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Signs You Should See a Pelvic Floor PT


Have recently heard about pelvic floor physical therapy(PT) but don’t know what it is or who it’s for? Maybe you saw something about it on social media or your close friend mentioned it after having a baby. The truth is, pretty much everyone can benefit from seeing a pelvic floor therapist!


So what exactly is pelvic PT and what is a pelvic floor?

The pelvic floor is a group of muscles, organs, and connective tissue that sit inside the pelvis and control bowel, bladder, and reproductive function. A common misconception is that only females have a pelvic floor. This is completely false. Everyone who has a body also has a pelvic floor; therefore pelvic floor PTs treat all sexes and genders. Pelvic floor therapy is to assess and treat any dysfunction related to bowel, bladder, and reproductive health,


How do you know if you should see a pelvic PT?


  1. Dysfunction with bowel movements: A normal bowel movement should occur in a range from a few times per day to every 3 days. It should be soft, well-formed, and log-shaped, and shouldn’t be painful to pass. If you are straining or your stool is too loose this is also dysfunctional.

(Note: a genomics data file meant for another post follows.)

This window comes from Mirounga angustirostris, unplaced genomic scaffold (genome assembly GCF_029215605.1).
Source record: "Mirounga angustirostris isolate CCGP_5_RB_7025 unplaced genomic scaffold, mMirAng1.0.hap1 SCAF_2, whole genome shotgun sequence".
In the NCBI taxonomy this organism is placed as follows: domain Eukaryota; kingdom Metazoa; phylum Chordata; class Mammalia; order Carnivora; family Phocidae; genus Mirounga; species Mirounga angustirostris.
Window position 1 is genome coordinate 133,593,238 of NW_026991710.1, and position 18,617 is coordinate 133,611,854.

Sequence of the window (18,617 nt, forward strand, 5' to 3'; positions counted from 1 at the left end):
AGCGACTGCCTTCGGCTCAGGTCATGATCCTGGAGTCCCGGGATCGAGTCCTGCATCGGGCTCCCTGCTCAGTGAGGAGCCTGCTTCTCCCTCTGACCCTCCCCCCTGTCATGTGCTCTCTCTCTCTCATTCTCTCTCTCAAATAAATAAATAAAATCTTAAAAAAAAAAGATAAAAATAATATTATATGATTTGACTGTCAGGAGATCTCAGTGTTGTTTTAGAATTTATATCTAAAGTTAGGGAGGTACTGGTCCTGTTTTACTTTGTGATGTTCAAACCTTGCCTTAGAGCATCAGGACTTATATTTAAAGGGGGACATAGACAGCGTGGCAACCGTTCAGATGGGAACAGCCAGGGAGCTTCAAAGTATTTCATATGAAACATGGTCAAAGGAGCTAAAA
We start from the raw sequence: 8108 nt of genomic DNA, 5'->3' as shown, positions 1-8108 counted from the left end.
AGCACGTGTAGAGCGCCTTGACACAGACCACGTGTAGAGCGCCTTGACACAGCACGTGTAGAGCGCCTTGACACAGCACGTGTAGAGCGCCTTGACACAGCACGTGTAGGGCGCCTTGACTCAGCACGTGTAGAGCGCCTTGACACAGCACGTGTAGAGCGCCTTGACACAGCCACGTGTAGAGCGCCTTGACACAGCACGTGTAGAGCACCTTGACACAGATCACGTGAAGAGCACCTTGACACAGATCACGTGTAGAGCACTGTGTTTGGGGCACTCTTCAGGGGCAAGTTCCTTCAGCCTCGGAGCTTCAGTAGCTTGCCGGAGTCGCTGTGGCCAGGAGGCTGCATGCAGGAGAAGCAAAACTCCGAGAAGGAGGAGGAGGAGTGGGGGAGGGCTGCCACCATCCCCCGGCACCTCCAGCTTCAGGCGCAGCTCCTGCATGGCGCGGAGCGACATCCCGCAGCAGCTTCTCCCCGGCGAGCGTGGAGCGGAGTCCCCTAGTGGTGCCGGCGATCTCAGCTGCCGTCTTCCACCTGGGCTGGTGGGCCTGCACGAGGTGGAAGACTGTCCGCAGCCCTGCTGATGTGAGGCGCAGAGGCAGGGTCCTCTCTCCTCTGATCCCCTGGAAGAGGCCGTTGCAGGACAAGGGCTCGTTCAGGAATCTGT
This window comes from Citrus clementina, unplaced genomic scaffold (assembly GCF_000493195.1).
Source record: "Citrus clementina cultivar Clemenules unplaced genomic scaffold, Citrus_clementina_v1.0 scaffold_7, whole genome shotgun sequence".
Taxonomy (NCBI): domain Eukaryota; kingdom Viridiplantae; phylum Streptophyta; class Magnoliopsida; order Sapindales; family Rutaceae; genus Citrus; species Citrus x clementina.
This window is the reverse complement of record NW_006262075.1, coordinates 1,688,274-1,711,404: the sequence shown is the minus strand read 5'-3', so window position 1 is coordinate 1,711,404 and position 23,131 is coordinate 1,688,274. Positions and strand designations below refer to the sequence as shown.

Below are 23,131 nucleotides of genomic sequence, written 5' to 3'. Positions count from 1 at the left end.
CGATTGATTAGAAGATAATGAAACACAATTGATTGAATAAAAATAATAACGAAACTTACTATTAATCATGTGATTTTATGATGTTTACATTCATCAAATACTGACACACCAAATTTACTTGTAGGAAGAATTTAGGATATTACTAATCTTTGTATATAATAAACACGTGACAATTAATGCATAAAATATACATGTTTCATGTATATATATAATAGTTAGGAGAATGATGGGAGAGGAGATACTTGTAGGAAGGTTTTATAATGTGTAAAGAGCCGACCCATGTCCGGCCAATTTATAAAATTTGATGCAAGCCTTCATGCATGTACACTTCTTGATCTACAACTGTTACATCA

2. Peeing too often, straining to pee, or urinary leakage: These are just a few common complaints of people with bladder dysfunction. In general, we should be emptying the bladder about every 3-4 hours during the day. Going too often or holding your pee too long can both cause issues with the bladder. We also shouldn’t have to “push” the pee out. If you are straining to pee, there is most likely bladder dysfunction. And finally, urinary leakage is never normal! No one should be peeing their pants, no matter how hard they are laughing.

  3. Pain with vaginal penetration: This might mean pain with pelvic exams at your GYN, pain with inserting/removing a tampon, or pain with vaginal sex. None of the above should be painful! It is often caused by muscle tightness and pelvic floor “downtraining” or muscle relaxation can help.

  4. Pain with erections, ejaculation, or erectile dysfunction: Similar to pain with vaginal penetration, the same muscle tightness in the pelvic floor can present in pain with erections or ejaculation as well as difficulty achieving or maintaining an erection. Learning how to relax these muscles can help to treat all of these issues.

  5. Pregnancy and postpartum: Pelvic floor therapy is a great place to learn how to prepare the body for the birth process, treat any aches and pains that arise during pregnancy or postpartum and also strengthen the core and pelvic floor muscles following childbirth.


These are the top reasons we see patients, but there is a wide range of conditions we treat at Wellest Integrative Health in Boston, MA.


Want to learn more about the services we offer? Follow us on Instagram @wellesthealth or send us an email at hello@wellesthealth.com.